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ABRF Survey Finds Half of Second-Gen Sequencer Owners Plan to Buy More

MEMPHIS, Tenn. – A recent survey by the Association of Biomolecular Resource Facilities' DNA Sequencing Research Group found that around half the labs that currently own a second-generation sequencing instrument plan to buy another system some time in the next two years.

Peter Schweitzer of Cornell University told attendees of ABRF's annual meeting here today that the results are just a "snapshot" of the current state of next-generation sequencing instrumentation, and noted that the DSRG plans to conduct further analysis on the survey data and submit its findings to the Journal of Biomolecular Technology in the near future.

Of the survey's 69 participants, which primarily included core labs and academic institutes in the US, 37 currently have one or more sequencer from Roche/454, Illumina, or Applied Biosystems. Of those, 47 percent indicated that they plan to buy at least one more instrument in the next two years.

Of those participants who do not currently have next-gen sequencers, 15 said they have no plans to purchase one in the future, while 15 said they are considering a purchase in the next two years.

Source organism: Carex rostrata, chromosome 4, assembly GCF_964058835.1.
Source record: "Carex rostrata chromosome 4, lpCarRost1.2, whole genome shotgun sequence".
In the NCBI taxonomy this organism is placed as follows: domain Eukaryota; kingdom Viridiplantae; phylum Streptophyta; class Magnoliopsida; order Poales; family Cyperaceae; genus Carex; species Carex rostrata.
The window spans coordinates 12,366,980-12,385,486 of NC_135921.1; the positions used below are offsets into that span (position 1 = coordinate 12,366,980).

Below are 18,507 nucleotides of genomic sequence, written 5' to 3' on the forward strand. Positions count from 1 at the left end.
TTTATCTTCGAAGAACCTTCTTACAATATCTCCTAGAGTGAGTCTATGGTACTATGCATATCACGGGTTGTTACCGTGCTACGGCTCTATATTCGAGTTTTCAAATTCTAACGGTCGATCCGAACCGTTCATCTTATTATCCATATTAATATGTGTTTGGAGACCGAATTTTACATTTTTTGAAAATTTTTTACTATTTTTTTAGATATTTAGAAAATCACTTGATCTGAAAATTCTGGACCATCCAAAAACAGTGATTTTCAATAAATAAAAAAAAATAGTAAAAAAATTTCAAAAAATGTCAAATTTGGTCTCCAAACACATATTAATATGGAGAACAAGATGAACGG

Of the total respondents, 57 percent said that they plan to purchase a second or third-generation sequencer. Of those, 10 institutes said they plan to purchase a system "immediately," 20 said they plan to make their purchase in the next six months, 17 said they plan to make a purchase in six to 12 months, and 12 said they plan to buy in the next one to two years.

The mix of platforms that these respondents intend to buy was split relatively evenly between Roche/454, Illumina, and Applied Biosystems, Schweitzer said.

The most common application for next-gen sequencing among responding labs was whole-genome sequencing, followed by ChIP-Seq and transcriptome profiling. The least common applications were digital gene expression and methylation analysis.

Three responding labs said they perform only whole-genome sequencing with their systems, while one lab exclusively performs small RNA sequencing with its instrument.

The survey results indicate that next-gen sequencing is having some impact on Sanger sequencing, but perhaps not as much as some may have expected. Only three responding labs said that their use of Sanger sequencing has "dramatically" decreased due to next-gen technology, while 10 labs said their use of Sanger sequencing has decreased "somewhat."

The majority of respondents, however, indicated that they have seen little or no change in their use of Sanger sequencing: 15 labs reported that there has been no change in their Sanger use, while 12 labs reported that their use of Sanger sequencing has actually increased.

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